Virgin Galactic’s VSS Unity could be just months away from 1st space flight
Following a successful second supersonic test flight of the Virgin Spaceship (VSS) Unity, Richard Branson’s Virgin Galactic spacecraft could be on the verge of becoming the first privately funded spacecraft to carry humans into space since SpaceShipOne some 14 years ago.
SpaceShipOne made its final flight in October of 2004 after winning the $10 million Ansari X Prize for repeated flights of a privately developed reusable suborbital spacecraft. The design of Virgin Galactic’s VSS Unity is based on SpaceShipOne.
On May 29, 2018, just 54 days after completing the first successful supersonic flight of VSS Unity, the spacecraft was attached to its mother ship, VMS Eve, and taken to its launch point 46,500 feet (14,200 meters) above the Mohave Desert where it was released. Pilots Dave Mackay and Mark “Forger” Stucky then fired the spacecraft’s single engine and headed aloft. Burning its unique fuel mix of HTPB, a rubber based solid fuel, and nitrous oxide, the spacecraft soared to an altitude of approximately 114,500 feet and reached a new top speed of Mach 1.9.
The crew then deployed the spacecraft’s unique feathering system to slow it down during reentry and then reconfigured the spacecraft to an aircraft like configuration to land back at the Mojave Air and Space Port.
“It was great to see our beautiful spaceship back in the air and to share the moment with the talented team who are taking us, step by step, to space,” Branson, who was at the spaceport to watch the flight, said afterward in a company news release. “Seeing Unity soar upwards at supersonic speeds is inspiring and absolutely breathtaking. We are getting ever closer to realizing our goals. Congratulations to the whole team!”
The vehicle flew this last time with a complete set of six passenger seats and the related equipment needed to carry passengers. This changed the center of gravity of the spacecraft as compared to the prior flight, making it closer to where it would be for actual passenger carrying flights.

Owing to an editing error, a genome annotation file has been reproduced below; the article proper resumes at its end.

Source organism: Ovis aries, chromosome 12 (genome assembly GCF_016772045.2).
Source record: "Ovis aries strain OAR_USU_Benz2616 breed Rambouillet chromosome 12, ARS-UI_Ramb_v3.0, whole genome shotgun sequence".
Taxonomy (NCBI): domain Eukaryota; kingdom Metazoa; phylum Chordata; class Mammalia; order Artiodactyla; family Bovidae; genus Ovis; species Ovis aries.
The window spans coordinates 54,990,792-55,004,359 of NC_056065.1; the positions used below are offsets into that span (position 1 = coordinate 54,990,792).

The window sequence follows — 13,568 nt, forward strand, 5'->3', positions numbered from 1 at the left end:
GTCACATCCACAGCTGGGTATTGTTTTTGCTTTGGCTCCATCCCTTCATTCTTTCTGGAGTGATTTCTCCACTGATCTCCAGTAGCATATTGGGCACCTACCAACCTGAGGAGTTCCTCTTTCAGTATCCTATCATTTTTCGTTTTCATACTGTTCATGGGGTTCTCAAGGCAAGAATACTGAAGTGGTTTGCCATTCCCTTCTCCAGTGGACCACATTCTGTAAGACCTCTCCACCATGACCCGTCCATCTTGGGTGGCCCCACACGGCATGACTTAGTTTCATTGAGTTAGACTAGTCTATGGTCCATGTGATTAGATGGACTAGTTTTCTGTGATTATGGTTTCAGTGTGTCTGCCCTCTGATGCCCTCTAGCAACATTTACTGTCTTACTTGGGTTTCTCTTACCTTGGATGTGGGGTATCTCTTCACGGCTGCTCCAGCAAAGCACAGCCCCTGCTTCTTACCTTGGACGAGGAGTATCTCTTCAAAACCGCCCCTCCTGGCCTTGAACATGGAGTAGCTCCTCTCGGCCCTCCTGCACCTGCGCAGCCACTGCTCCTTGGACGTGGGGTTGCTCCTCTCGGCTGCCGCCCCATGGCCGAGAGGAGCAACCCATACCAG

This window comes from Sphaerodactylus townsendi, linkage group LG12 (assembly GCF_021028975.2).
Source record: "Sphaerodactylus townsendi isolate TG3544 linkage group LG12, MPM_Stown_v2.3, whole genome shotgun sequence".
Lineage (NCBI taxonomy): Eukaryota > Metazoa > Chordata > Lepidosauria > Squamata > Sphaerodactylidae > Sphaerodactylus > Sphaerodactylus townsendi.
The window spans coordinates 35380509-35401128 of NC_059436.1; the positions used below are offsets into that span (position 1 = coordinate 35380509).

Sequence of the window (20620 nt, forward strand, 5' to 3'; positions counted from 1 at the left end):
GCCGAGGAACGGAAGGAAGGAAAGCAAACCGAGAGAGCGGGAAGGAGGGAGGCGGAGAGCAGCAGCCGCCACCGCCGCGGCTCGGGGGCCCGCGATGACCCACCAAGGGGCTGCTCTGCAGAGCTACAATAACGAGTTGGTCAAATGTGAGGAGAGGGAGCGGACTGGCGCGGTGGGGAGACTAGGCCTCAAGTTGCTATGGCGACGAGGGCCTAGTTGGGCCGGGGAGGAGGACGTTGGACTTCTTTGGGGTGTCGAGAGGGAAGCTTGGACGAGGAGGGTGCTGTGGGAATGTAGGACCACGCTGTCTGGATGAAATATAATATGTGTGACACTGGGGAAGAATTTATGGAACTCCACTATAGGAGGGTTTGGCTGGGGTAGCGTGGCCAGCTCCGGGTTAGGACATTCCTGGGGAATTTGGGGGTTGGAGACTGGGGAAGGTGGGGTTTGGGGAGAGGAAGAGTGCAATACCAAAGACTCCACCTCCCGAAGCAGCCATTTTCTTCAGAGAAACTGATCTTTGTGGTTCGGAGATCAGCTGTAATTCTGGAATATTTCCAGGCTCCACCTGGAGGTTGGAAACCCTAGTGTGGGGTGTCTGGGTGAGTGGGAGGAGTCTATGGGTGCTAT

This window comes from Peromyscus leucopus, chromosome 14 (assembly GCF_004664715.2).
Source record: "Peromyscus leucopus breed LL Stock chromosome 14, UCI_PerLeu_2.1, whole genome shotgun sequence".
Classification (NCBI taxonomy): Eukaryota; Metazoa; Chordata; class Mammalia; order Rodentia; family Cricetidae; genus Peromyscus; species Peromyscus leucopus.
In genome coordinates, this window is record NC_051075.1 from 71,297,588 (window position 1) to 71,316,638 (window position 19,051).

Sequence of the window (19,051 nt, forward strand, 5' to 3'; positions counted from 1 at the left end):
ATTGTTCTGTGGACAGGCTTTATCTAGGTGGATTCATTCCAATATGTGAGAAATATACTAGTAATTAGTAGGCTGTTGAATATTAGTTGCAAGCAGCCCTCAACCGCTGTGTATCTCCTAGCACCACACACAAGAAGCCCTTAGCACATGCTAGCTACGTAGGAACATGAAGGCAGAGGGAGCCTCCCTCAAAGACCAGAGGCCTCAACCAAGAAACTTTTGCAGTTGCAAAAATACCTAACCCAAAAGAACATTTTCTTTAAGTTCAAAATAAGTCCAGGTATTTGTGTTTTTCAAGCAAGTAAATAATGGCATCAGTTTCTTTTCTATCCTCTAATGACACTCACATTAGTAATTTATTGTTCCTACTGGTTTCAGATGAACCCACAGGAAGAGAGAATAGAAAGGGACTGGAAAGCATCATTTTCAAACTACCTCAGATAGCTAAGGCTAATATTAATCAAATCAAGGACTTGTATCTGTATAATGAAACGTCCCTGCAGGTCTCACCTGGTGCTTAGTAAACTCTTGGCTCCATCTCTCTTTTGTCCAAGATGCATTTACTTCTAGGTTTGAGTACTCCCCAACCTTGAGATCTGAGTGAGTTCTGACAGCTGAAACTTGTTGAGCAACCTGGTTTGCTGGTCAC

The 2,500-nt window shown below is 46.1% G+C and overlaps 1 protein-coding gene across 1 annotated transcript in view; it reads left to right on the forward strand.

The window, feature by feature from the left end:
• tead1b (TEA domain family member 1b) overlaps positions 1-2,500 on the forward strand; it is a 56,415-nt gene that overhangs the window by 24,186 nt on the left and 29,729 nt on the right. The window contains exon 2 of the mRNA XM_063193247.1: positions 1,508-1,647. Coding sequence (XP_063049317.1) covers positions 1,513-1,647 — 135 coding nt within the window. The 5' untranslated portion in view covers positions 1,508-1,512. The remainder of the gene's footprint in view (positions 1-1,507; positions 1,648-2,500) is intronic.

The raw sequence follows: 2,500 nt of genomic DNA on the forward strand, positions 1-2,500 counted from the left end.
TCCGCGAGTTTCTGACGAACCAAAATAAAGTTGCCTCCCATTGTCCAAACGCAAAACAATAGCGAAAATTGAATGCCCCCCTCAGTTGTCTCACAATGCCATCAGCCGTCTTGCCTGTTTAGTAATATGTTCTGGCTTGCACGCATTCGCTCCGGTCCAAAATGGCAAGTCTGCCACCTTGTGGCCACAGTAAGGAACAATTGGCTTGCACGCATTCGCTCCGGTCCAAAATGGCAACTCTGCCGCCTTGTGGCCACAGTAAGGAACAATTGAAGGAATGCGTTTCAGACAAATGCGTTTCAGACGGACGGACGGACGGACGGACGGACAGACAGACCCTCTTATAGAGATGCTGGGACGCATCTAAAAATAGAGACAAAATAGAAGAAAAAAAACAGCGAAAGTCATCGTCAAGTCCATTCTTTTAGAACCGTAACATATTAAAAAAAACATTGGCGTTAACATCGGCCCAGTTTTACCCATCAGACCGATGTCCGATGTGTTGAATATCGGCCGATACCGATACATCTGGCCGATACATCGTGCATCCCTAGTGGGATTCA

“The pathway that Unity is forging is one that many thousands of us will take over time, and will help share a perspective that is crucial to solving some of humanity’s toughest challenges on planet Earth,” Branson said.
Getting to this point has not been an easy task for Virgin Galactic, many production delays have been encountered along the devastating crash of the first SpaceshipTwo spacecraft, VSS Enterprise, which killed pilot Michael Alsbury during a test flight.
A ride aboard VSS Unity or one of its two sister ships currently under construction will not come cheap, at least not initially, with flights costing around $250,000 each. Even at that price the waiting list is already at over 700 people and still growing and, according to Branson, the first passenger flights could happen very soon. In an interview with CNBC he said “We are now just months away from Virgin Galactic sending people into space and Virgin Orbit placing satellites around the Earth.”
Branson indicated there would be at least two or three more test flights before the spacecraft actually reaches space, or at least the edge of space. The internationally recognized boundary of space—the Karman line—is 330,000 feet (62 miles or 100 kilometers).
According to Branson, once the spacecraft is put through its paces and safely goes into space a few times, the company is expected to move operations to Spaceport America in New Mexico and start ferrying paying passengers on suborbital flights soon afterward.
Video courtesy of Virgin Galactic
Lloyd Campbell’s first interest in space began when he was a very young boy in the 1960s with NASA’s Gemini and Apollo programs. That passion continued in the early 1970s with our continued exploration of our Moon, and was renewed by the Shuttle Program. Having attended the launch of Space Shuttle Discovery on its final two missions, STS-131, and STS-133, he began to do more social networking on space and that developed into writing more in-depth articles. Since then he’s attended the launch of the Mars Science Laboratory Curiosity rover, the agency’s new crew-rated Orion spacecraft on Exploration Flight Test 1, and multiple other uncrewed launches. In addition to writing, Lloyd has also been doing more photography of launches and aviation. He enjoys all aspects of space exploration, both human, and robotic, but his primary passions lie with human exploration and the vehicles, rockets, and other technologies that allow humanity to explore space.